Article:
Several years ago, while still one of those Sunday in, Sunday out preachers, I decided that each year I would completely dedicate at least one of my morning sermons to the biblical doctrine of Creation.
This was a bit of a surprise to me. For one thing, I’m not the outdoorsy type. I think that’s mainly because I’m way too wimpy, and never saw the connection between sleeping on the ground and fun.
Then there’s the fact that I grew up in Southwest Oklahoma. And with all of its wind and drought and hail, that place had never taught me much about growing things. My dad, who spent his wonder years on his grandparents’ farm in Iowa, had a hard time adapting to that part of our lives in Altus, a place that I love by the way.
So how had I come to my decision? I think it was mainly from my growing :-) appreciation that, “In the beginning, God created the heavens and the earth.” And then, he shaped them and filled them with all sorts of delightful creatures and beautiful plants . . . I woke up to that. Of course, it probably helped that at the time I was living in Connecticut. What a beautiful place.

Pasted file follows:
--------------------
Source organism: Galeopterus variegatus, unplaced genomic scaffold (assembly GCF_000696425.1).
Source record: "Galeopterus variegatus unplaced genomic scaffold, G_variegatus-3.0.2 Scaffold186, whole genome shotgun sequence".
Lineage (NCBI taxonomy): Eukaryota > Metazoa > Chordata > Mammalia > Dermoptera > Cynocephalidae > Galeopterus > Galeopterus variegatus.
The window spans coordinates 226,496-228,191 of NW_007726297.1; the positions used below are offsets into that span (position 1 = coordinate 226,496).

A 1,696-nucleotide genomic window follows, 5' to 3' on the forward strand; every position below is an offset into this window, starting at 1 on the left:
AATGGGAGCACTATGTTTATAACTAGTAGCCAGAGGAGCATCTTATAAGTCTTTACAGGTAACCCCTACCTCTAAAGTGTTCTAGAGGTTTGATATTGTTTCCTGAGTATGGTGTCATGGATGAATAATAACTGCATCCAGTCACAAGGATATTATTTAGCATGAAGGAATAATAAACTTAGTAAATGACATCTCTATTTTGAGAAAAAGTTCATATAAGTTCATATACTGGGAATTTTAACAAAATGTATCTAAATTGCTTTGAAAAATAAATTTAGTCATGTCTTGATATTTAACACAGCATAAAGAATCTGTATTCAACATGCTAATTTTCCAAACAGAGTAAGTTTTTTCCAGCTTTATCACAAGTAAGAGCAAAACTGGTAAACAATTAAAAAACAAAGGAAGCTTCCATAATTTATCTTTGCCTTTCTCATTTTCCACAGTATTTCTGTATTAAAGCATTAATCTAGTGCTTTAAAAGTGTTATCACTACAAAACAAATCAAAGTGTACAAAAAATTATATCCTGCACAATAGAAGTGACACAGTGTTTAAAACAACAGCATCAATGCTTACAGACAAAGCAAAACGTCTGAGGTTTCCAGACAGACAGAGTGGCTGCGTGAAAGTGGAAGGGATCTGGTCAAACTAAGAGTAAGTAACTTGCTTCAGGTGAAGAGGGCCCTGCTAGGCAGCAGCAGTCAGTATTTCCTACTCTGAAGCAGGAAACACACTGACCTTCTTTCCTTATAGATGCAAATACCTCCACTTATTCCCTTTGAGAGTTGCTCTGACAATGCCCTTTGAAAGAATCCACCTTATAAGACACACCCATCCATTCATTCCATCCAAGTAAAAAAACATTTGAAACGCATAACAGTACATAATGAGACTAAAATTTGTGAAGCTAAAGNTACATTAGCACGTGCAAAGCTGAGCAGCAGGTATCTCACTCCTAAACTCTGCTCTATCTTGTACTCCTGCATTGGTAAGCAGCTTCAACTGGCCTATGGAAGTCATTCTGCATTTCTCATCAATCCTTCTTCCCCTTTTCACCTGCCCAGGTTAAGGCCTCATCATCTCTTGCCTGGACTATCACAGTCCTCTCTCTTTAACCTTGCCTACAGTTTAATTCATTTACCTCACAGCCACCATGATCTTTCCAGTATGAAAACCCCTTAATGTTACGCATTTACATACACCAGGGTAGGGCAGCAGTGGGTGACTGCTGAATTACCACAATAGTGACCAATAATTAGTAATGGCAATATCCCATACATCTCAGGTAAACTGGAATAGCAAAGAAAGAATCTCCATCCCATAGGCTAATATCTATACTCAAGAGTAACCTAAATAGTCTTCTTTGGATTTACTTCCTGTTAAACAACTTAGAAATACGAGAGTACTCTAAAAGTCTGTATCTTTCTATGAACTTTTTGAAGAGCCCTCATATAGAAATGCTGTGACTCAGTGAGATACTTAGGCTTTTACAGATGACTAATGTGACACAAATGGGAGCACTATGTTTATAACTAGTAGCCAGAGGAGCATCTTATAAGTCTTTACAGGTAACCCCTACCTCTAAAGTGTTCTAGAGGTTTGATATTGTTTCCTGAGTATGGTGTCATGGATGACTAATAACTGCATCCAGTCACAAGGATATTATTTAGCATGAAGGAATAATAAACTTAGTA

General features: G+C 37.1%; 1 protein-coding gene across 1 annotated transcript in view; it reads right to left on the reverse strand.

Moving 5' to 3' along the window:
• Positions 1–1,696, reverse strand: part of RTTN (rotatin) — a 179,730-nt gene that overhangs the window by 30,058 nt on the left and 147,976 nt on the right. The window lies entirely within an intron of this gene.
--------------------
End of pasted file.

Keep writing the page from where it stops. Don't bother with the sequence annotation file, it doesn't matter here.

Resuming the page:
However it happened, something just clicked and all of a sudden, I “got” songs like Psalm 104 and “This is My Father’s World” and “Day is Dying in the West.” Ever since, one of my favorite things to pray has been the second verse from "Father of Mercies":
Father of mercies, God of love,
Whose gentle gifts all creatures share,
The rolling seasons as they move
Proclaim to all Thy constant care,
Proclaim to all Thy constant care.
At the time I had my "conversion" I was also studying passages like Romans 8:18-25, where Paul goes out of his way to insist that the scope of God’s redemptive plan is cosmic, that all dogs do go to heaven as it were.
Then, and on top of all that, I was getting tired of my congregation hearing about our Father’s world from no one besides Rush Limbaugh and his rants on environmental issues. How much of that could they take and still think Christianly about flowers and grass and trees?
So I decided to do what I could; to say out loud what I had heard in a whisper.
Next time or two, I’ll talk about some passages and maybe mention a book that helped me along the way. But before then, I want to take a long walk.